James Washington more at ease playing with Roethlisberger, Steelers
James Washington never felt entirely comfortable in the Pittsburgh Steelers offense — or with quarterback Ben Roethlisberger — in his rookie season.
A late-season pep talk by Roethlisberger calmed the young Steelers wide receiver’s nerves. Still, it wasn’t until a few weeks ago that Washington began to feel at ease around the team’s franchise quarterback.
He hopes that cohesion serves as a springboard into a strong second NFL season.
Washington was one of 10 skill-position players Roethlisberger invited to his vacation lake house in Georgia. The players spent time in the pool and riding on Roethlisberger’s boat, and they also mixed in a little football while bonding during a getaway that preceded organized team activities.
“It was a time for us to get to know each other a little better,” Washington said. “Last year, we never really got to hang out.”
Because of that, Washington felt intimidated by Roethlisberger, a view that changed over those few days spent relaxing in the Georgia sun.
“It was always me looking at him like, ‘It’s Ben Roethlisberger, Hall of Famer,’ ” Washington said. “We went down there, and I started to look at him more like a human being like I am. It helped everyone. Everyone felt the way I did. It was good for us.”
The belief is a more relaxed Washington will enable him to slide into the No. 2 spot at wide receiver. With Antonio Brown being traded to the Oakland Raiders, JuJu Smith-Schuster moved up to the top spot, leaving a vacancy in the starting lineup.
“Everyone is wanting that job,” Washington said.
The Steelers, however, want Washington to step up and take it.
Although they signed veteran Donte Moncrief in free agency and drafted Diontae Johnson in the third round, the Steelers are counting on Washington making a seamless transition into the No. 2 role.
To help him get quicker breaks, Washington shed 15 pounds in the offseason and weighed 209 pounds when he reported to OTAs.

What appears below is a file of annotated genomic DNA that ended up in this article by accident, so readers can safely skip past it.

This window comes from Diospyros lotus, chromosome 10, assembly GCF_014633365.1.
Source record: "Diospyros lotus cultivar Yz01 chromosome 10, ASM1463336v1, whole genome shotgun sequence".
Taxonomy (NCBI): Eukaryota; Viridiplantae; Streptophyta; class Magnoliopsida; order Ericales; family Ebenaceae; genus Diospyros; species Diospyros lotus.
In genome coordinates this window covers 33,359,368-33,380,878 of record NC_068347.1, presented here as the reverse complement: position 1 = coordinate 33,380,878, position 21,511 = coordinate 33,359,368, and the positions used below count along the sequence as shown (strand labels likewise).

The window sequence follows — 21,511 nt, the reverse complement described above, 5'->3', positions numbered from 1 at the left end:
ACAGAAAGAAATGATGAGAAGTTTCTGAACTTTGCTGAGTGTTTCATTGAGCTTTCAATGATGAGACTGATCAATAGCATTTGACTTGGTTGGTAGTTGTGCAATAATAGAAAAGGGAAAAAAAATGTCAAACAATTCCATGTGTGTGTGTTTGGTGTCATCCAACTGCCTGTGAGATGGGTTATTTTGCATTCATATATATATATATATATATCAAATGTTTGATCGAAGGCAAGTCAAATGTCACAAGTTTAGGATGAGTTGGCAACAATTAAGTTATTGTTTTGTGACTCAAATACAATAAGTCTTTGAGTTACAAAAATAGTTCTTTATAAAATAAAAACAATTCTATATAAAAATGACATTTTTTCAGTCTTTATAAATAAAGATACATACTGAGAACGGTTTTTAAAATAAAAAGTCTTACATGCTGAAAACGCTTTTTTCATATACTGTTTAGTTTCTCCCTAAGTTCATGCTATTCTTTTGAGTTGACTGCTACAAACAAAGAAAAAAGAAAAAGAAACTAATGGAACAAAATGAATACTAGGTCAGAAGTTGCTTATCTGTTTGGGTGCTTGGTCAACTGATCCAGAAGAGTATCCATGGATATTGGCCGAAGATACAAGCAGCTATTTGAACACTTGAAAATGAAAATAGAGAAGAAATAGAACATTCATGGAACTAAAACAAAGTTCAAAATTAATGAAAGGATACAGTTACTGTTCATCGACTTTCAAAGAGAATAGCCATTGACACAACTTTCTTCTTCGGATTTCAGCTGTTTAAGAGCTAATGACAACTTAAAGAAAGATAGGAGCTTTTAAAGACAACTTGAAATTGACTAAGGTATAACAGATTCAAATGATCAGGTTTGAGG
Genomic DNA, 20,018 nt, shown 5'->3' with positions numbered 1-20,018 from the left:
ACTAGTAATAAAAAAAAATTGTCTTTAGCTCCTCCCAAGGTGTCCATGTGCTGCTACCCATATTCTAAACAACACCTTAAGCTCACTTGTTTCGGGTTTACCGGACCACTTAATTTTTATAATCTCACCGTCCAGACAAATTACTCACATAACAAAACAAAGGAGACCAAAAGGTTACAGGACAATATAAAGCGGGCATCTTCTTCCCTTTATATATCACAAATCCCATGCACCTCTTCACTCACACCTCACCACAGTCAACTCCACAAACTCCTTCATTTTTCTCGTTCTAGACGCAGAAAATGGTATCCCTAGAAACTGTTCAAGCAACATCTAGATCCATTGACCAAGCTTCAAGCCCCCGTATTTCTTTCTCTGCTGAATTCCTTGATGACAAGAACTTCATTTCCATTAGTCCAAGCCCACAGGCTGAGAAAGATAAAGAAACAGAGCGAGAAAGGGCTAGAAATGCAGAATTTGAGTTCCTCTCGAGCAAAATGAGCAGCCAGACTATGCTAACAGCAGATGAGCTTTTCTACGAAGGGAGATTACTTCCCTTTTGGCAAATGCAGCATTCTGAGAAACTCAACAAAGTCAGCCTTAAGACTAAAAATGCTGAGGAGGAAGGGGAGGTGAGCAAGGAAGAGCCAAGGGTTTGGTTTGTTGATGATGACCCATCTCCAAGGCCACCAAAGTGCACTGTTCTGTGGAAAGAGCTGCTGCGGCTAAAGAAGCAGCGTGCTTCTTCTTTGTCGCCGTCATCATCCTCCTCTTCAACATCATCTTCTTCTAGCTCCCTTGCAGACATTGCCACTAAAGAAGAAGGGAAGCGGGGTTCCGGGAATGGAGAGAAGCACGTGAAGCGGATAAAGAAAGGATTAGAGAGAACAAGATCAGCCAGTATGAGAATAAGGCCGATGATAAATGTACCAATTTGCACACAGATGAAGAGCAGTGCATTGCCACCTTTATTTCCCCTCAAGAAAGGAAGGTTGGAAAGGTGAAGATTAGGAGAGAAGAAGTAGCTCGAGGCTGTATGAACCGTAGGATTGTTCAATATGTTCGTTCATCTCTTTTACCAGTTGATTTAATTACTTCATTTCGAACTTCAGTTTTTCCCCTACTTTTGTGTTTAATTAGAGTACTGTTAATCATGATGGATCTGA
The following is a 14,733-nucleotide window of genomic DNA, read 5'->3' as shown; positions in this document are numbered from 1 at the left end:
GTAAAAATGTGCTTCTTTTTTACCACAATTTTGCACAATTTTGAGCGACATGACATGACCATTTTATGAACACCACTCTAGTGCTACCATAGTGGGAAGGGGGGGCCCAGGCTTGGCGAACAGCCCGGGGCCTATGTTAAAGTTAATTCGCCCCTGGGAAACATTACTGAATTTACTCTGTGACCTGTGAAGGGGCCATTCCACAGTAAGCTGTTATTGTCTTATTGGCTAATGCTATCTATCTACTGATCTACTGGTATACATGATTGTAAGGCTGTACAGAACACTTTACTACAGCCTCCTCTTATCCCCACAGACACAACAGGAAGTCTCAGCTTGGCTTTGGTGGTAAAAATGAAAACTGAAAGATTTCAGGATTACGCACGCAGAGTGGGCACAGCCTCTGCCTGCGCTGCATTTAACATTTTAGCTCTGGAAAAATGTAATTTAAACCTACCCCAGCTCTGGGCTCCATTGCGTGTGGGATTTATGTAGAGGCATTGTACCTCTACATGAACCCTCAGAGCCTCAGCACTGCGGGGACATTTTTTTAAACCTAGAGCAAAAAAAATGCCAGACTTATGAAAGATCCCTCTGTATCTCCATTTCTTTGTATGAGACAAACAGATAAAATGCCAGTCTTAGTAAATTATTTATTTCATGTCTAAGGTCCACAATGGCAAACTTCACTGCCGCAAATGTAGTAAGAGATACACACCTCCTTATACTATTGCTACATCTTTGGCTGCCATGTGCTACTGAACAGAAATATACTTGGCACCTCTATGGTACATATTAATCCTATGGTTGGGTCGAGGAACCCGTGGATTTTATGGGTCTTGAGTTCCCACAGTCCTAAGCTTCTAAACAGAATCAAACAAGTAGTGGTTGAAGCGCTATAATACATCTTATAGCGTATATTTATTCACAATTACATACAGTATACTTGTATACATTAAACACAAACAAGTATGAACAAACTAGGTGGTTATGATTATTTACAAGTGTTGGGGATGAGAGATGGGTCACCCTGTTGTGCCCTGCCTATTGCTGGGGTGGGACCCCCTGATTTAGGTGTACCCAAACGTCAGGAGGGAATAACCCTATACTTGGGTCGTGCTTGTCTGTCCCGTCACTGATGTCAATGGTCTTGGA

Smith-Schuster sees not only a slimmer wide receiver but a more confident one.
“He’s not jumping every time he goes to catch a ball,” Smith-Schuster said. “He’s running through all of his routes.”
That was in reference to the most infamous play of Washington’s rookie season. In a Week 11 game at Denver, the score was tied 17-17 late in the third quarter when Roethlisberger called Washington’s number. Washington got a clean break and cut up the right sideline, getting behind the Broncos defensive backs. The pass was beyond Washington’s reach, but instead of remaining in stride, the rookie leaped for the ball and lost control of the pass when his body hit the ground.
It was the third target without a catch that day for Washington. The Steelers lost 24-17 and he was benched the following week against San Diego.
“I was tense,” Washington admitted.
Roethlisberger talked privately with Washington, and the encouraging words paid dividends down the stretch. Washington had eight of his 16 catches and 140 of his 217 receiving yards in the final four games of the season.
Despite the strong finish, Washington realized he underachieved as a rookie. It didn’t help that he drew comparisons to Smith-Schuster, another second-round draft pick who had 58 catches for 917 yards and seven scores a year earlier in his rookie season.
“It wasn’t what they wanted,” Washington said. “I wanted it, too. I was disappointed because I had high expectations for myself, and this team has high expectations for me.”
What set the bar so high for Washington was his performance in training camp and the preseason. He made a series of acrobatic catches in practice and led the Steelers with 158 receiving yards while catching seven passes, including two for touchdowns, in the exhibition games.
Washington learned a difficult lesson when his success didn’t transfer into the regular season.
“You can’t be overanxious about it. You have to approach it the same day by day,” he said. “You can’t go out and do it in one day. You have to keep working and stacking days.”
This spring, he already has spent more time working with Roethlisberger than he did during the 2018 voluntary workouts. Roethlisberger skipped seven sessions while on a family vacation, leaving Washington to work with backups Joshua Dobbs and Mason Rudolph, his teammate at Oklahoma State.
Washington got consistent reps with the first team in the first three days of OTAs this spring.
“It’s starting off a lot higher,” Washington said of his confidence. “That’s because of the hard work I put in. I cut weight, and I’m coming in fresher. I know the playbook a lot more, so I feel more comfortable.”
That is particularly true off the field. The little junket with Roethlisberger to Georgia is a trip Washington wish he could have made before his rookie year.
“For sure,” he said. “I would have approached the season a lot different. Every time I was in the huddle with him, I was nervous because you don’t want to mess up when you get reps from that guy. It really helped relax me.”
Joe Rutter is a Tribune-Review staff writer. You can contact Joe by email at [email protected] or via Twitter .